Will Sound Transit revise plans to build a transit hub at CID Station as promised, or will they stick with their late switch and skip Chinatown? (Doug Trumm)

Advocates worry Sound Transit is tilting the scales in favor of the board’s preferred alternatives of skipping Chinatown and Midtown and shifting Denny Station north.

In August, the Sound Transit Board approved a $122 million disbursement to its consultant HNTB for an environmental study and engineering work for Ballard Link light rail. Sound Transit portrayed this as a perfunctory step to advance the process without foreclosing alternatives still remaining in the study, but advocates led by Transit Equity for All and Seattle Subway argued against the allocation. They worried it would become an obstacle to building light rail stations in Chinatown-International District (CID) and Midtown as had been originally pledged in the voter-approved Sound Transit 3 ballot measure that funded the expansion.

The reason? The contract approves preliminary engineering work for the board’s preferred alternatives, but not for the other options remaining in the study. That means the new “North and South of CID” option skipping Chinatown and Midtown, which the board added late in the process and designated the preferred alternative in March, would get preliminary engineering work, but the 4th Avenue Shallow alternative that puts a station closer to the heart of the CID would not. The same goes for Midtown Station, the Denny Station that is $170 million cheaper and had been the preferred alternative until August, and the Uptown Station alternatives that are closer to Seattle Center.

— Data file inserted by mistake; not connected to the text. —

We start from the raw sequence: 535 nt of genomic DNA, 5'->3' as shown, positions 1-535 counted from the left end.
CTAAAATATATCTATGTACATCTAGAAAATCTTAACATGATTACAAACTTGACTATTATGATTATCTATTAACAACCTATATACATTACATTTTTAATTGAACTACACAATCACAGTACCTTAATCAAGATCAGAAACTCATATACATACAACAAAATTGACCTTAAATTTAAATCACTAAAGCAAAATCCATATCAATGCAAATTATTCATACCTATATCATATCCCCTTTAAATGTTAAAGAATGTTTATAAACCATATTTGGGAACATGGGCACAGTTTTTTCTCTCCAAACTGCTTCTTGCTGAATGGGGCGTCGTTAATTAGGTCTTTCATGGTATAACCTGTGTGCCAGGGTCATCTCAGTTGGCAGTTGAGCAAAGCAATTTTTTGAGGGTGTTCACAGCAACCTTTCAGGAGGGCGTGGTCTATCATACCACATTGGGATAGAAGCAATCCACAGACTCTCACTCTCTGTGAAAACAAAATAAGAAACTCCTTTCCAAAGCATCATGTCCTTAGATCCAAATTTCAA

Ballard Link map. (Sound Transit)

While those options are technically still on the table and being studied, they will not get the preliminary engineering work required to make them buildable down the road. Such detailed work can expose flaws in designs, but it also can reveal creative solutions that bring down costs or deliver more benefits. Only preferred alternatives will get that work, as Sound Transit spokesperson Rachelle Cunningham recently confirmed.

“Preliminary Engineering will be conducted for the entire Ballard Link Extension Preferred Alternative, which includes the Station North of CID and Station South of CID,” Cunningham said. “The CID 4th Avenue Shallow, Shallower and Deep alternatives will continue to be studied in the Draft EIS, along with CID 5th Avenue alternatives, but will not be carried into Preliminary Engineering.”

A runaway train with the power of inertia

While some boardmembers who have expressed interest in building a CID station have argued the option could be added back later, the process will not make that easy or frictionless. Sound Transit said it will take about two years to complete preliminary engineering work for the entire Ballard Link Extension. Thus, the preferred alternative will have a head start on other options even though the new additions have been in the study just months instead of receiving the eight years of scrutiny that options in the 2016 ballot measure received.

The “North of CID” station transfer to Pioneer Square Station involves having to go up and over and back down to cross the BNSF tunnel under 4th Avenue. This adds an extra escalator ride or a third elevator ride for those who need the elevator. (Sound Transit)

The late additions that became preferred alternatives will require doing another Draft Environmental Impact Statement (EIS) — planner speak for the official environmental study that compares options, compiles public feedback, and weighs impacts. While Sound Transit has called this a “supplemental” Draft EIS, it will take more than a year in its own right. Completing the Draft EIS and advancing to the Final EIS phase will provide another moment — perhaps the last one — for the board to reassess the alignment and preferred station alternatives.

Sound Transit’s new preferred alternative would site stations north and south of Chinatown but not at Midtown and Chinatown. (Sound Transit)

But when that step occurs, preliminary engineering already being well in progress will give the preferred alternatives established this spring and summer momentum. Backers of skipping Chinatown and Midtown will paint their option as expedient and other alternatives as triggering delays. But this is precisely how they designed the process.